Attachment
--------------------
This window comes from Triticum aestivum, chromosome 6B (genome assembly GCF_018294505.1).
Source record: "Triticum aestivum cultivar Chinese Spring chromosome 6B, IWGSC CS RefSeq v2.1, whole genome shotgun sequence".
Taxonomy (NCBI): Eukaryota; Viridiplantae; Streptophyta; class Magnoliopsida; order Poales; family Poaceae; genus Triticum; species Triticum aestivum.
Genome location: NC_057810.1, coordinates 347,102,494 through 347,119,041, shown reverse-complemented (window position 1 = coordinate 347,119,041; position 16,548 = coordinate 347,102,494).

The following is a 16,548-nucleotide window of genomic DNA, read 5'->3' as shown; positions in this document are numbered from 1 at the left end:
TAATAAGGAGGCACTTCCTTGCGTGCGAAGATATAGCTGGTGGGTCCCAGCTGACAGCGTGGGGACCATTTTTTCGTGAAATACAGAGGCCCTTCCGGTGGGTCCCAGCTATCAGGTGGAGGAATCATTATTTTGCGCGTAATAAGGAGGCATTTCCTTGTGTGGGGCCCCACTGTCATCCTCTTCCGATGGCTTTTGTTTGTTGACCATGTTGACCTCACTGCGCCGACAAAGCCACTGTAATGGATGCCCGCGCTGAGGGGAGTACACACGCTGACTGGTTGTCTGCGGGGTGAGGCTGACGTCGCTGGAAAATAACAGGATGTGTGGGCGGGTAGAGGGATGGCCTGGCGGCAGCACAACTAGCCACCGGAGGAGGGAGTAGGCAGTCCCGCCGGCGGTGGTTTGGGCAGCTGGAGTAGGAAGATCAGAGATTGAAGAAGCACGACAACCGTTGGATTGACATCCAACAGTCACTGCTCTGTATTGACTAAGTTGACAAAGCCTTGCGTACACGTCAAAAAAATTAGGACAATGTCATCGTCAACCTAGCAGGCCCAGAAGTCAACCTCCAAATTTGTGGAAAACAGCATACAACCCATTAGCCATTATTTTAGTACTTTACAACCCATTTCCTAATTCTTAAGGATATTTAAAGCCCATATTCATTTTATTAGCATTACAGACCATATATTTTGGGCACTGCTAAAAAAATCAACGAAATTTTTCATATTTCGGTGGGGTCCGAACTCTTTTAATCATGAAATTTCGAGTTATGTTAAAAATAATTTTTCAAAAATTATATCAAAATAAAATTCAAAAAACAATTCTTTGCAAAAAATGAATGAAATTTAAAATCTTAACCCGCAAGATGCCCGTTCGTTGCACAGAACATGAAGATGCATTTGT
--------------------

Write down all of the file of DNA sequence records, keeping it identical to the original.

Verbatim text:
This window comes from Triticum aestivum, chromosome 6B (genome assembly GCF_018294505.1).
Source record: "Triticum aestivum cultivar Chinese Spring chromosome 6B, IWGSC CS RefSeq v2.1, whole genome shotgun sequence".
Taxonomy (NCBI): Eukaryota; Viridiplantae; Streptophyta; class Magnoliopsida; order Poales; family Poaceae; genus Triticum; species Triticum aestivum.
Genome location: NC_057810.1, coordinates 347,102,494 through 347,119,041, shown reverse-complemented (window position 1 = coordinate 347,119,041; position 16,548 = coordinate 347,102,494).

The following is a 16,548-nucleotide window of genomic DNA, read 5'->3' as shown; positions in this document are numbered from 1 at the left end:
TAATAAGGAGGCACTTCCTTGCGTGCGAAGATATAGCTGGTGGGTCCCAGCTGACAGCGTGGGGACCATTTTTTCGTGAAATACAGAGGCCCTTCCGGTGGGTCCCAGCTATCAGGTGGAGGAATCATTATTTTGCGCGTAATAAGGAGGCATTTCCTTGTGTGGGGCCCCACTGTCATCCTCTTCCGATGGCTTTTGTTTGTTGACCATGTTGACCTCACTGCGCCGACAAAGCCACTGTAATGGATGCCCGCGCTGAGGGGAGTACACACGCTGACTGGTTGTCTGCGGGGTGAGGCTGACGTCGCTGGAAAATAACAGGATGTGTGGGCGGGTAGAGGGATGGCCTGGCGGCAGCACAACTAGCCACCGGAGGAGGGAGTAGGCAGTCCCGCCGGCGGTGGTTTGGGCAGCTGGAGTAGGAAGATCAGAGATTGAAGAAGCACGACAACCGTTGGATTGACATCCAACAGTCACTGCTCTGTATTGACTAAGTTGACAAAGCCTTGCGTACACGTCAAAAAAATTAGGACAATGTCATCGTCAACCTAGCAGGCCCAGAAGTCAACCTCCAAATTTGTGGAAAACAGCATACAACCCATTAGCCATTATTTTAGTACTTTACAACCCATTTCCTAATTCTTAAGGATATTTAAAGCCCATATTCATTTTATTAGCATTACAGACCATATATTTTGGGCACTGCTAAAAAAATCAACGAAATTTTTCATATTTCGGTGGGGTCCGAACTCTTTTAATCATGAAATTTCGAGTTATGTTAAAAATAATTTTTCAAAAATTATATCAAAATAAAATTCAAAAAACAATTCTTTGCAAAAAATGAATGAAATTTAAAATCTTAACCCGCAAGATGCCCGTTCGTTGCACAGAACATGAAGATGCATTTGT